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Equation with complex numbers

  1. Nov 12, 2015 #1
    I have to solve the following equation:

    z4=i*(z-2i)4

    Now, i tried to move everything but i (imaginary number) to the left side and then find the 4-th root of i, when i did that, i had four solutions, with one of them being eiπ/8. But i don't know what to do with the left side, since i get way to complicated expression. So there must be less complicated way to solve this.
     
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  3. Nov 12, 2015 #2

    SteamKing

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    It's not clear what you did here. Can you share the other steps you made to get everything but i to one side of the equation?

    After doing the algebra, it doesn't seem like you would wind up with a simple equation like z4 - i = 0, which has as its solution of the fourth roots of i.
     
  4. Nov 12, 2015 #3

    HallsofIvy

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    If I understand you, you divided both sides by [itex]z- 2i[/itex] to get [itex]\frac{z^4}{(z- 2i)^4}= \sqrt[4]{i}[/itex]. The right side has, of course, four different values. What did you get for the four values of [itex]\sqrt[4]{i}[/itex]?
     
  5. Nov 12, 2015 #4
    Actually, i divided both sides by (z-2i)4 but i assume that you meant that.

    Anyway, I got the following:

    i= 0+i = cos(π/2) + isin(π/2)

    then, fourth root of i is:

    cos[(π/2 + 2kπ)/4) + isin[(π/2 + 2kπ)/4)

    so i have the following 4 solutions:

    i0=cos(π/8) + isin(π/8)
    i1=cos(5π/8) + isin(5π/8)
    i2=cos(9π/8) + isin(9π/8)
    i3=cos(13π/8) + isin(13π/8)

    but i still don't know what can i do next?


    @SteamKing I did exactly what HallsofIvy said.
     
  6. Nov 12, 2015 #5

    SteamKing

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    It's still not clear how calculating i1/4 gets you any closer to finding the value of z which solves the original equation.

    After all,

    ##\frac{z^4}{(z-2i)^4}=i^4##

    but you are looking for the value of z which satisfies the equation ##z^4 = i (z - 2i)^4##.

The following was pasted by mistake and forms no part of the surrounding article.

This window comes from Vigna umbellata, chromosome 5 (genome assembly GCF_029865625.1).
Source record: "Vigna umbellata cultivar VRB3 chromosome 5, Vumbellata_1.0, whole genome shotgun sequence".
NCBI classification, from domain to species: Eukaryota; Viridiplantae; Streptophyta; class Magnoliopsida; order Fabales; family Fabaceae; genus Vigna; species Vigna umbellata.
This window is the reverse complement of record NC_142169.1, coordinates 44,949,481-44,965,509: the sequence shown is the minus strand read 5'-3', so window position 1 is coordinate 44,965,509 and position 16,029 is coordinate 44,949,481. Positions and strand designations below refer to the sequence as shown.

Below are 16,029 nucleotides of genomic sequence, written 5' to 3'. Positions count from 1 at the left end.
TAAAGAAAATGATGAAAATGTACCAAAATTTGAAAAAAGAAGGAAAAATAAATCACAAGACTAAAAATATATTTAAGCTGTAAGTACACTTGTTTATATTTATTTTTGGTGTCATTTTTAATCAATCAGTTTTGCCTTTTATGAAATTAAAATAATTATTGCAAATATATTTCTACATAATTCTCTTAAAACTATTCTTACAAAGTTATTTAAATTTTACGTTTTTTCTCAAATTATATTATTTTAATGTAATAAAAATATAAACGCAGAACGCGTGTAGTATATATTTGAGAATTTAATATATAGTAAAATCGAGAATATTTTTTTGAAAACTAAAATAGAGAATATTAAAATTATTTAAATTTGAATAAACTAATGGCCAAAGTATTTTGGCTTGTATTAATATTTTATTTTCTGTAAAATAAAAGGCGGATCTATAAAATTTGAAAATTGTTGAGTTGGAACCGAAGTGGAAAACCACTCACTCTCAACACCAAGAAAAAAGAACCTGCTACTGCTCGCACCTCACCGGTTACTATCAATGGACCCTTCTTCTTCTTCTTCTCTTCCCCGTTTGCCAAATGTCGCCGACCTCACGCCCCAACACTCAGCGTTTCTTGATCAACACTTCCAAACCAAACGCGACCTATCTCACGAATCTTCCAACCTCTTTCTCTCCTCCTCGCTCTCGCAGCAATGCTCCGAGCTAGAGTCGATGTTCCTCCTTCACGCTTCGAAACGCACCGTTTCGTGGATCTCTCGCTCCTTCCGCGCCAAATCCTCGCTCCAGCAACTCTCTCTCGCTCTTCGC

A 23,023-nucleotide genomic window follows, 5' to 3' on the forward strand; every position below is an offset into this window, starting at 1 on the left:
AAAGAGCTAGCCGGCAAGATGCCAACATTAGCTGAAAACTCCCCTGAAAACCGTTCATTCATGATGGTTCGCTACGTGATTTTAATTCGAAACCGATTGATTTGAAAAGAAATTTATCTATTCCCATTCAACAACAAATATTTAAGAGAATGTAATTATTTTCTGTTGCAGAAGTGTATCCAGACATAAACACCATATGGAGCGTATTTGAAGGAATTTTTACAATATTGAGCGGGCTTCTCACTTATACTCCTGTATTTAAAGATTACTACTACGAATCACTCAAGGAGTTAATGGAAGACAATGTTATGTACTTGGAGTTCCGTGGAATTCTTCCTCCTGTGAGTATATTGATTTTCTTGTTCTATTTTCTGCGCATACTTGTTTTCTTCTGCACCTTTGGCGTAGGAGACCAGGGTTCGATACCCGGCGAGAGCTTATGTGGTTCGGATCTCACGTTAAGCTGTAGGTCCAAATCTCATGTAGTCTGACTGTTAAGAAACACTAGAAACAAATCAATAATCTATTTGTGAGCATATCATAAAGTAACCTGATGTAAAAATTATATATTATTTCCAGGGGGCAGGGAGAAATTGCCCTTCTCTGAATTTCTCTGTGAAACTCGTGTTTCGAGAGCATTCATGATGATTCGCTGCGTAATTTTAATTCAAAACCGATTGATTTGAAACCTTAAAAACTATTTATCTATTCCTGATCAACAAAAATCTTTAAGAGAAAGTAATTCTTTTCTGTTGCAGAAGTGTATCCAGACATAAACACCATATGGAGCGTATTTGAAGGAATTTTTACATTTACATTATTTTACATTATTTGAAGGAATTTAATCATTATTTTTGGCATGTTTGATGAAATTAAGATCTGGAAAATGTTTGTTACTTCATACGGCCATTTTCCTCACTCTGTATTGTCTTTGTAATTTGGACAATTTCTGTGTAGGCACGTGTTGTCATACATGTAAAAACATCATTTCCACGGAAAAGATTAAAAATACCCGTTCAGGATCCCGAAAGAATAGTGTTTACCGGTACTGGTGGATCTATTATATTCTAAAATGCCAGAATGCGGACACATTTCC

Why didn't you expand the RHS, collect all the resulting terms on the LHS, and then solve the resulting polynomial ##f(z) = 0##?
     
  7. Nov 12, 2015 #6
    Well, i thought, if i find the exact value on the rhs (that is eiπ/8 and three other values) and if i have ##\frac{z}{z-2i}## on the lhs then if i write a+ib instead of z (which means that z=a +ib) i could get the solution, but it turns out it isn't working. By expansion, do you mean using binomial theorem?
     
  8. Nov 12, 2015 #7

    SteamKing

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    Yes.
     
  9. Nov 12, 2015 #8

    HallsofIvy

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    Yes, it does. Once you have arrived at [itex]\frac{z}{z- 2i}= a[/itex] (where a is one of the four fourth roots of i) it follows that [itex]z= az- 2ai[/itex] so that [itex]z- az= (1- a)z= -ai[/itex] and then [itex]z= -\frac{ai}{1- a}[/itex].
     
  10. Nov 12, 2015 #9
    Use these values for the right hand side:

    ##i^{\frac{1}{4}}=\left ( e^{i \frac{\pi}{2}}\right )^{\frac{1}{4}}=e^{i \frac{\pi}{8}}=\cos{\left (\frac{\pi}{8}\right)}+i \sin{\left (\frac{\pi}{8} \right )}##
     
  11. Nov 12, 2015 #10

    jbriggs444

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    I think you dropped a factor of 2 in there. ##z = az - 2ai## leads to ##z = -\frac{2ai}{1-a}##
     
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